When 3Com Corp. quit its enterprise chassis-based switching businesses a year ago this week, a loud, common cry was heard from the company's large user community - "What do we do now?"
Since the announcement, many users abandoned 3Com as a result, either in part or entirely. Others who bought brand-new chassis switches from 3Com at the time have elected to stick with the discontinued products for as long as they last.
At the time 3Com said it ended its large switch product lines because they were not generating enough revenue. The company said it wanted to pursue "high growth" markets such as consumer and small- to midsize-business networking products, as well as wireless LAN and service provider markets.
Although 3Com is out of the chassis switching business, it still managed to post 22 percent growth in the quarter with sales of its stackable switching products, according to the Dell'Oro Group. Cisco Systems Inc. and Nortel Networks Inc.- once 3Com's bitter rivals in the large enterprise switch market - have experienced revenue slowdowns but both companies are still on top of the market, holding the No. 1 and No. 2 spots, respectively.
3Com has had no easy time of it the past year either. The company recently announced it would cut 1,200 jobs, or about 10 percent of its work force. It issued a warning that revenue would fall short by about US$100 million for the third fiscal quarter, which ended March 2. After its announcement, the company's stock fell 17 percent.
Last year many network professionals first read in Computerworld's sister publication Network World about 3Com's decision to discontinue its CoreBuilder, PathBuilder and NetBuilder switch lines. The reaction was not very positive, as evident from a very active Network World Fusion online forum at the time:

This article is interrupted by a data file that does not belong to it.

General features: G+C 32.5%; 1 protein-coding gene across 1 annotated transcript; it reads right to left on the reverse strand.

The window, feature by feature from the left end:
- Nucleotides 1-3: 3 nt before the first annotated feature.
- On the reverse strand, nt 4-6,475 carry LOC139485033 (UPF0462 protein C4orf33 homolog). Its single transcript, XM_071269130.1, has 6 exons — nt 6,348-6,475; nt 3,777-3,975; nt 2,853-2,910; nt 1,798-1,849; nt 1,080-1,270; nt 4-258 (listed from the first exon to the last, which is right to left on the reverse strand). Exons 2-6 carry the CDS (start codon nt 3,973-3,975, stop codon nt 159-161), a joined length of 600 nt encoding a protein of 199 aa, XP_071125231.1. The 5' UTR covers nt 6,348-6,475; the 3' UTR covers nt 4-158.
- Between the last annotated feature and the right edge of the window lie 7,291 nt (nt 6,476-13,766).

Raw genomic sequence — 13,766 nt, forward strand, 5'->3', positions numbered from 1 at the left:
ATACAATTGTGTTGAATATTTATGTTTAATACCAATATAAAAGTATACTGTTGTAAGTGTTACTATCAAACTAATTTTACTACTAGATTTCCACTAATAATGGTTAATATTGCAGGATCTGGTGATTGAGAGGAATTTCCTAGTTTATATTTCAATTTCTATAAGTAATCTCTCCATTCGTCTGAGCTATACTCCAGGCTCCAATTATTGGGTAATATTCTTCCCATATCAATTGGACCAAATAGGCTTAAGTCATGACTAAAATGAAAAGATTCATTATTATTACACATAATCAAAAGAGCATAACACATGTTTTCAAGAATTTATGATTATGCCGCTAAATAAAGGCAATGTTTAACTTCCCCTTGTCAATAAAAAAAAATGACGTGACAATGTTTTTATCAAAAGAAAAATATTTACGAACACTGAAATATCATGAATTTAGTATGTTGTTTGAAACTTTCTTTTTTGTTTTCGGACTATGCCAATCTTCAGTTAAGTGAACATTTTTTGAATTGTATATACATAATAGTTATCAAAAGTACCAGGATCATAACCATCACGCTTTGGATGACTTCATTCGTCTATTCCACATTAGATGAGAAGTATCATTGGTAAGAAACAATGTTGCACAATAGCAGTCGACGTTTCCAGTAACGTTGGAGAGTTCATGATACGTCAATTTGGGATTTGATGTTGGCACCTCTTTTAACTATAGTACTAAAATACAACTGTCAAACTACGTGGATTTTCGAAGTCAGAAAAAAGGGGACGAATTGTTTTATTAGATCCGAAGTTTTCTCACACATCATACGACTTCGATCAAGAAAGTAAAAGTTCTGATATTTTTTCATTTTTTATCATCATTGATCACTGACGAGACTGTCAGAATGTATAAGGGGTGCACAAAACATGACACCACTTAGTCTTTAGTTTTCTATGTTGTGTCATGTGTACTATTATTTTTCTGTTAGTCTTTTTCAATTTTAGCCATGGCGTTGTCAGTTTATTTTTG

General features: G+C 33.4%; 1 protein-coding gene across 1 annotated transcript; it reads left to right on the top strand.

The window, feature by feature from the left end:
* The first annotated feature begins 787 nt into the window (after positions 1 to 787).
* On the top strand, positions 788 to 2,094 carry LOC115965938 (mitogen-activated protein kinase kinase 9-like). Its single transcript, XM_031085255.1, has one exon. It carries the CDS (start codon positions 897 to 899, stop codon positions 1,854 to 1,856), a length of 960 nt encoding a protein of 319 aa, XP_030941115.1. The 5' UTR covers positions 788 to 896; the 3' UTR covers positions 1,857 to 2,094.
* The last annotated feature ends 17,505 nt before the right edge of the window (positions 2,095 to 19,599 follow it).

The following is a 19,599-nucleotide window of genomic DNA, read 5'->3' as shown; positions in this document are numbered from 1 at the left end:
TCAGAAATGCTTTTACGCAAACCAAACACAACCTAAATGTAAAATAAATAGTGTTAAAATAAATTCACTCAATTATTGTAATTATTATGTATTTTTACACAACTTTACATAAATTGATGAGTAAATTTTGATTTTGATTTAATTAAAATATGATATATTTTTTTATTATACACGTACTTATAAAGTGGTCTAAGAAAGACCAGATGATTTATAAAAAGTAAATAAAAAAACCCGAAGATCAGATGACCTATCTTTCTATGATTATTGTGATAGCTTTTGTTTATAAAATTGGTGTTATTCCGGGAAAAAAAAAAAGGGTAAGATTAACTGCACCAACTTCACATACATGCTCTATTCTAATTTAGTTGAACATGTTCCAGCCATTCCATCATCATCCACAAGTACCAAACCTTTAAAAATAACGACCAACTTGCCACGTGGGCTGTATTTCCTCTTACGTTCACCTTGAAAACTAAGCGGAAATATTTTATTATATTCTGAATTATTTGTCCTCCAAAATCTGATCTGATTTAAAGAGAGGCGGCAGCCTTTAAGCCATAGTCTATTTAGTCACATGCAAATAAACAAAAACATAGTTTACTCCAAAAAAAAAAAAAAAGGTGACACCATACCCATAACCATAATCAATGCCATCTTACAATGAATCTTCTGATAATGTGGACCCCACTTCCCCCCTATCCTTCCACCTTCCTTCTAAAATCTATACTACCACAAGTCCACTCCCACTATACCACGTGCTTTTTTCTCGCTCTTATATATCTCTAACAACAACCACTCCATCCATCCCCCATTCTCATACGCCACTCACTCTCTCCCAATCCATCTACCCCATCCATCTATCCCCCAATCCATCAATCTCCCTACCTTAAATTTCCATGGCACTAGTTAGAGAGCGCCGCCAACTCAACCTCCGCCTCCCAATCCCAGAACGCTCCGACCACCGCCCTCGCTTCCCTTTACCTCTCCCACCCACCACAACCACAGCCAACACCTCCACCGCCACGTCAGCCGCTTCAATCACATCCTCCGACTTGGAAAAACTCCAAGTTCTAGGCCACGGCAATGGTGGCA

"It is always nice to get screwed by a manufacturer," wrote Dale Strawford, a technical support specialist for the city of Regina in Saskatchewan, Canada.
"This appears to leave all of us who have invested heavily into the 3Com CoreBuilder strategy on very shaky ground," wrote George Stapp, a network professional for a Florida public school district.
For Tony Crognale, a network technician for Scottsdale Insurance, the 3Com news came at the worst possible time. His company had just finished upgrading his 18 CoreBuilder 9000 switches from ATM to Gigabit Ethernet while in the middle of a project to make Scottsdale a paperless office.
"When we had upgraded the [CoreBuilder] 9000s, we anticipated that 3Com would be in this business for a long time," Crognale says. "It wasn't but 30 to 60 days after we switched over from ATM that 3Com announced their plans. This threw a wrench in the works because we had long-term Layer 3 [Gigabit Ethernet] plans with 3Com."
With a complete ATM-to-Gigabit Ethernet upgrade already done, Crognale says, there was pressure from the company's management find a vendor that would not burn the company again.
"We were about to do our second complete technology swap-out in one year," he says. "We didn't have any room for failure anymore. The upper management level told us 'This stuff better work and it better be there for a while.'"Crognale's firm went with Extreme Networks Inc.'s BlackDiamond switch to replace its CoreBuilder infrastructure instead of going with larger vendors partly because Extreme was listed by 3Com as a partner for migrating off the CoreBuilder platform.